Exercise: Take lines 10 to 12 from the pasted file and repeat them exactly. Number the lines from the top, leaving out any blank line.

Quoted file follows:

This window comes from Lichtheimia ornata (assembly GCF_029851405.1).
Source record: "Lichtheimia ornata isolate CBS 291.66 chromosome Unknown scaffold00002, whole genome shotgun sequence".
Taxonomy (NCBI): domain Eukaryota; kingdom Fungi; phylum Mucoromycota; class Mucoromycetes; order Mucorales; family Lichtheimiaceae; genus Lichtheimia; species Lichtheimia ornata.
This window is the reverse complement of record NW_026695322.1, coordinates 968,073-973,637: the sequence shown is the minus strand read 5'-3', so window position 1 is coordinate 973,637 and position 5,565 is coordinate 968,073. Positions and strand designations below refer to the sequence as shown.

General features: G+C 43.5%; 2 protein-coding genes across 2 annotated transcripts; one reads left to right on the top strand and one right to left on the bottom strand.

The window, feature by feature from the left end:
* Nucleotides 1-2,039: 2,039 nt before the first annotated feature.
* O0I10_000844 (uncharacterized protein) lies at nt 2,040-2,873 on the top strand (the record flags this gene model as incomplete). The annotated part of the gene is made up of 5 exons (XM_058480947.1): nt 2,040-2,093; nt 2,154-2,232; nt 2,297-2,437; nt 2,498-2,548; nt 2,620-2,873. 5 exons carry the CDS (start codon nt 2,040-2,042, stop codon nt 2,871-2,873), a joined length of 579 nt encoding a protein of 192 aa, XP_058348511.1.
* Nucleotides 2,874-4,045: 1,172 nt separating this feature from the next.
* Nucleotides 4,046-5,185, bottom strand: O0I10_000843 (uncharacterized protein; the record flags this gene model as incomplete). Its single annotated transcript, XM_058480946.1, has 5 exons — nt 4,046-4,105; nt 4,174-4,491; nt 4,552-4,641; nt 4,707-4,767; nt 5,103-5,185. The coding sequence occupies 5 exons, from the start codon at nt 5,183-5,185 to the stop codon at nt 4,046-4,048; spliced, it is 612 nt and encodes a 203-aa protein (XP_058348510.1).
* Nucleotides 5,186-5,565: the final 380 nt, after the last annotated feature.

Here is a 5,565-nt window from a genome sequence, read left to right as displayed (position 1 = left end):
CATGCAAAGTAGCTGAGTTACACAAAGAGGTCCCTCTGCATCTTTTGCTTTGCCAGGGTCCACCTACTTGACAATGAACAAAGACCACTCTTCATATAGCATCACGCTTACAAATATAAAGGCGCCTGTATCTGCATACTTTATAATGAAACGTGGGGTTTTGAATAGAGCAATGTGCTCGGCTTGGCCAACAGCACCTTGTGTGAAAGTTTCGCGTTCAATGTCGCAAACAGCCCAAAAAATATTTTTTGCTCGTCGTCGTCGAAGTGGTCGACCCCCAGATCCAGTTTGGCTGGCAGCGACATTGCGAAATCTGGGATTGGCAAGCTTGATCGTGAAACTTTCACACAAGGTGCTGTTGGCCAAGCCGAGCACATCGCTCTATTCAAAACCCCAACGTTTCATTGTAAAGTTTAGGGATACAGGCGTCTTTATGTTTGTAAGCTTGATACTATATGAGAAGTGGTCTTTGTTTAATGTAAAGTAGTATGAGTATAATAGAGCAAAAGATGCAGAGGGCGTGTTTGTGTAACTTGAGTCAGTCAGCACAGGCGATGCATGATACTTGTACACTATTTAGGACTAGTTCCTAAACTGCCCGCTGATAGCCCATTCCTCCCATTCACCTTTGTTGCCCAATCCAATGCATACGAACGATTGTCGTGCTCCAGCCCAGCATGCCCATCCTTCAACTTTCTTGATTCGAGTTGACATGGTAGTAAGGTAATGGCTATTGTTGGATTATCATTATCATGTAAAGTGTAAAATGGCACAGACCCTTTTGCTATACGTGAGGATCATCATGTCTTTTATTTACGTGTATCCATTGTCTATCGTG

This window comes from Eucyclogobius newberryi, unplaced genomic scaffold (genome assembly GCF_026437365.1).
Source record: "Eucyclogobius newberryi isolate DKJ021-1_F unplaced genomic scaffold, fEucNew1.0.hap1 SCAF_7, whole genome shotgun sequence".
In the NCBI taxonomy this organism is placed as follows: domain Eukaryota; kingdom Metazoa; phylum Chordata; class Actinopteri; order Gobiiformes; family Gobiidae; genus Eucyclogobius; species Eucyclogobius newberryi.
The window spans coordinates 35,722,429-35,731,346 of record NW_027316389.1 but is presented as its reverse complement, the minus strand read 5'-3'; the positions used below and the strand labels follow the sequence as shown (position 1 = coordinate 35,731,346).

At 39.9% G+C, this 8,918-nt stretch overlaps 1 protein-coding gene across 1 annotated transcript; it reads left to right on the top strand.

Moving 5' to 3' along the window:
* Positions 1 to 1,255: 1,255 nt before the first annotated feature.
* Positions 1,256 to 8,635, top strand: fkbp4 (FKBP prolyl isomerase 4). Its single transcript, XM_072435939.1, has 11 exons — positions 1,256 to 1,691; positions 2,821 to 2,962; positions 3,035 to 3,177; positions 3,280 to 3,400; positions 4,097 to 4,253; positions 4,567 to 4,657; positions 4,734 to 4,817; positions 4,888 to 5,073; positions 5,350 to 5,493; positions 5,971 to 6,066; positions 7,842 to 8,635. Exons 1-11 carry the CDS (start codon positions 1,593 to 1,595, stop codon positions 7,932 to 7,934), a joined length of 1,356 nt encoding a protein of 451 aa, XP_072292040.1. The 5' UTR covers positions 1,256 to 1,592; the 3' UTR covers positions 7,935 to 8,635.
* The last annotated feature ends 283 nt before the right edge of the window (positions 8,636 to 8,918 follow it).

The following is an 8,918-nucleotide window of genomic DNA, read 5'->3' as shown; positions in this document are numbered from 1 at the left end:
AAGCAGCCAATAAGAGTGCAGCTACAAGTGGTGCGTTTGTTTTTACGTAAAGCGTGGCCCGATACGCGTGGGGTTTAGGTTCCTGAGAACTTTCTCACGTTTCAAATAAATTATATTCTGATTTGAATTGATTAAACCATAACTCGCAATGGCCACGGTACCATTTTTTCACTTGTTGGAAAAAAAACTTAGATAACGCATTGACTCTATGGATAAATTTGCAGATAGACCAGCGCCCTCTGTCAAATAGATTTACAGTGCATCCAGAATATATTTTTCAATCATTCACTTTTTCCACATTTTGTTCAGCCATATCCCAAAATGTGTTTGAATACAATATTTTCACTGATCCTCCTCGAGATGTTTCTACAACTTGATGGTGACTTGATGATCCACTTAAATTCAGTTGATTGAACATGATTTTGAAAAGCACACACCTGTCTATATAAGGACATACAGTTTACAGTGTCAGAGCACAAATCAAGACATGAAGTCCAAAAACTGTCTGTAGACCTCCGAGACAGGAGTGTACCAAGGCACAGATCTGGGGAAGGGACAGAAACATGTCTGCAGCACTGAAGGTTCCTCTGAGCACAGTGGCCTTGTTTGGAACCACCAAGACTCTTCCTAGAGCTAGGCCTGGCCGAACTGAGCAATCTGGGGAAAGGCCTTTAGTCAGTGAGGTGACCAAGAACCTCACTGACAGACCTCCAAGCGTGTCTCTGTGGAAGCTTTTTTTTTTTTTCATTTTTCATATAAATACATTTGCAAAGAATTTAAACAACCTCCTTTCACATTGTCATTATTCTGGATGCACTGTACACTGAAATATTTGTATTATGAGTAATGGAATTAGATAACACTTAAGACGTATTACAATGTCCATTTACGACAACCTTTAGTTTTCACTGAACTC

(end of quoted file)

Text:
* Nucleotides 4,046-5,185, bottom strand: O0I10_000843 (uncharacterized protein; the record flags this gene model as incomplete). Its single annotated transcript, XM_058480946.1, has 5 exons — nt 4,046-4,105; nt 4,174-4,491; nt 4,552-4,641; nt 4,707-4,767; nt 5,103-5,185. The coding sequence occupies 5 exons, from the start codon at nt 5,183-5,185 to the stop codon at nt 4,046-4,048; spliced, it is 612 nt and encodes a 203-aa protein (XP_058348510.1).
* Nucleotides 5,186-5,565: the final 380 nt, after the last annotated feature.

Here is a 5,565-nt window from a genome sequence, read left to right as displayed (position 1 = left end):